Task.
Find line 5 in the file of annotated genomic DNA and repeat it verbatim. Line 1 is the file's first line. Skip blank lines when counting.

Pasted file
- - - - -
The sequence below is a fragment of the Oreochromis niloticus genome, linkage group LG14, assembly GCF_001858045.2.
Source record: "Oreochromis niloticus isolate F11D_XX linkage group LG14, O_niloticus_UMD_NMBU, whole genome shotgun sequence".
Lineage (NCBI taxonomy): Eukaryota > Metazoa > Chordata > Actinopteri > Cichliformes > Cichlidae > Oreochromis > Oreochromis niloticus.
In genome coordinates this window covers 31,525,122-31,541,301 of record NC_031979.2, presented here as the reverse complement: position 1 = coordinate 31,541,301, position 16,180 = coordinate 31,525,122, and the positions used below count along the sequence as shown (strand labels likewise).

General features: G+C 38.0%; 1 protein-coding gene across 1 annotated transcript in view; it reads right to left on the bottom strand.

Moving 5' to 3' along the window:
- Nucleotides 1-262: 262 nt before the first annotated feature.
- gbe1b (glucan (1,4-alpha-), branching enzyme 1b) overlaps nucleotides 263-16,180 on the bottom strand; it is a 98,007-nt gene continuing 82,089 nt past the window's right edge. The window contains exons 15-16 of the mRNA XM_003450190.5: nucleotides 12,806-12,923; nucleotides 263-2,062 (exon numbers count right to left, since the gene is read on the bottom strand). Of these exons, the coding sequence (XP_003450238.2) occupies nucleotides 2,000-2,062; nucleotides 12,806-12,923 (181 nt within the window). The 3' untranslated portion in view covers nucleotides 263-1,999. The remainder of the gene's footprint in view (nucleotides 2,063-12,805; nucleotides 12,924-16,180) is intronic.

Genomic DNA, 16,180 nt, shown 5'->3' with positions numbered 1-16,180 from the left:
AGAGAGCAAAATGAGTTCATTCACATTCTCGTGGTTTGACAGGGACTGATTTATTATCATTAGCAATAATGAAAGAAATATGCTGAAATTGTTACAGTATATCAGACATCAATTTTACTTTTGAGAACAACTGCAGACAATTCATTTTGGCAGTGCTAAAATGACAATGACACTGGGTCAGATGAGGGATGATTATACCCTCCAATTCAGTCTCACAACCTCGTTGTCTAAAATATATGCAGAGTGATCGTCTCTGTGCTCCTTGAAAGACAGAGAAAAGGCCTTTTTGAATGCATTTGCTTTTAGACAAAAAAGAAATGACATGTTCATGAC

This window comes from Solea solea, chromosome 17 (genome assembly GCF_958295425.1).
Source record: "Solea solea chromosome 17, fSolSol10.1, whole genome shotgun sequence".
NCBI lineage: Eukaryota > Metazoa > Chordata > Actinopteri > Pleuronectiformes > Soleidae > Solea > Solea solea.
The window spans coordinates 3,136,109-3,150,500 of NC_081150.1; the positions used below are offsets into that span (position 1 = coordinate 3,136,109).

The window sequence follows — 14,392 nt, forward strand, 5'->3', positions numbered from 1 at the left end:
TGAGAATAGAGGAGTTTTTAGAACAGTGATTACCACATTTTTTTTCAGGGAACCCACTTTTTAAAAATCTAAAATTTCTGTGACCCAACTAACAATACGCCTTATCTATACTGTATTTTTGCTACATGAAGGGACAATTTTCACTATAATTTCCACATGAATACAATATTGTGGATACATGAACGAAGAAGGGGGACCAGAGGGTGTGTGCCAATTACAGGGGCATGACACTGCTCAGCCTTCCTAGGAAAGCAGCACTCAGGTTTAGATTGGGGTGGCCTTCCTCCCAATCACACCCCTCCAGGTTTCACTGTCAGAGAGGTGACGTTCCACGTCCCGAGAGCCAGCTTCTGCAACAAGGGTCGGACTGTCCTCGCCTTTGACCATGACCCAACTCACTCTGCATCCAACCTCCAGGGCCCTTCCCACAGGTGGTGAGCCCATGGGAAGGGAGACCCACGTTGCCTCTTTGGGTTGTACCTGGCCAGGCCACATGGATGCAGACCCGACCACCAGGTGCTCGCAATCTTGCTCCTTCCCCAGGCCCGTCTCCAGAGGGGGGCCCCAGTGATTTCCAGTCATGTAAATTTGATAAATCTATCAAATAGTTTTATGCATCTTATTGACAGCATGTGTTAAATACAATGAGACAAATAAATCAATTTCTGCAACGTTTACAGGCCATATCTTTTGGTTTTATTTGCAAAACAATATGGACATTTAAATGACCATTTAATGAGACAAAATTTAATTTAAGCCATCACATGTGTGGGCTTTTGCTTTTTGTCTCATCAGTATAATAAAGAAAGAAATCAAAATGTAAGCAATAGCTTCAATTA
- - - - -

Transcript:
General features: G+C 38.0%; 1 protein-coding gene across 1 annotated transcript in view; it reads right to left on the bottom strand.